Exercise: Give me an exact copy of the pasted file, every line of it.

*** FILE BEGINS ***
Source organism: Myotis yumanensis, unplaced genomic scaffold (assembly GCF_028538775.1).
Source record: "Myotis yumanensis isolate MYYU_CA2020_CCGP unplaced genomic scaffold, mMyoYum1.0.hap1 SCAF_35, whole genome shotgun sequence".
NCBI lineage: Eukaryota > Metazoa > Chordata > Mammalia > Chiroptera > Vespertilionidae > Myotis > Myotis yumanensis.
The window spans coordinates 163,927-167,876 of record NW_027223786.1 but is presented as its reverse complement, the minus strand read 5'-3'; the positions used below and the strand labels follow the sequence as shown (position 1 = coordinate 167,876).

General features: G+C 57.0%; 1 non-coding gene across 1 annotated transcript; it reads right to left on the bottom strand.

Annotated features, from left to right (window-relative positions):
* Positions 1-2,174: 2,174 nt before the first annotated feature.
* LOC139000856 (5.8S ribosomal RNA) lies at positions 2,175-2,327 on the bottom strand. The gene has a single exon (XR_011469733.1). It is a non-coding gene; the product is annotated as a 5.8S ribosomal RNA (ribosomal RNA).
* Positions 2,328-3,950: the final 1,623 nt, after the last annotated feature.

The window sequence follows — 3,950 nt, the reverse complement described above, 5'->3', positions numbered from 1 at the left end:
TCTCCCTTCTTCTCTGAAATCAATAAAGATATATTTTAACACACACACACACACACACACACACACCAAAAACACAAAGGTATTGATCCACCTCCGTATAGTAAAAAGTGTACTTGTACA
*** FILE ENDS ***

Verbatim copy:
Source organism: Myotis yumanensis, unplaced genomic scaffold (assembly GCF_028538775.1).
Source record: "Myotis yumanensis isolate MYYU_CA2020_CCGP unplaced genomic scaffold, mMyoYum1.0.hap1 SCAF_35, whole genome shotgun sequence".
NCBI lineage: Eukaryota > Metazoa > Chordata > Mammalia > Chiroptera > Vespertilionidae > Myotis > Myotis yumanensis.
The window spans coordinates 163,927-167,876 of record NW_027223786.1 but is presented as its reverse complement, the minus strand read 5'-3'; the positions used below and the strand labels follow the sequence as shown (position 1 = coordinate 167,876).

General features: G+C 57.0%; 1 non-coding gene across 1 annotated transcript; it reads right to left on the bottom strand.

Annotated features, from left to right (window-relative positions):
* Positions 1-2,174: 2,174 nt before the first annotated feature.
* LOC139000856 (5.8S ribosomal RNA) lies at positions 2,175-2,327 on the bottom strand. The gene has a single exon (XR_011469733.1). It is a non-coding gene; the product is annotated as a 5.8S ribosomal RNA (ribosomal RNA).
* Positions 2,328-3,950: the final 1,623 nt, after the last annotated feature.

The window sequence follows — 3,950 nt, the reverse complement described above, 5'->3', positions numbered from 1 at the left end:
TCTCCCTTCTTCTCTGAAATCAATAAAGATATATTTTAACACACACACACACACACACACACACACCAAAAACACAAAGGTATTGATCCACCTCCGTATAGTAAAAAGTGTACTTGTACA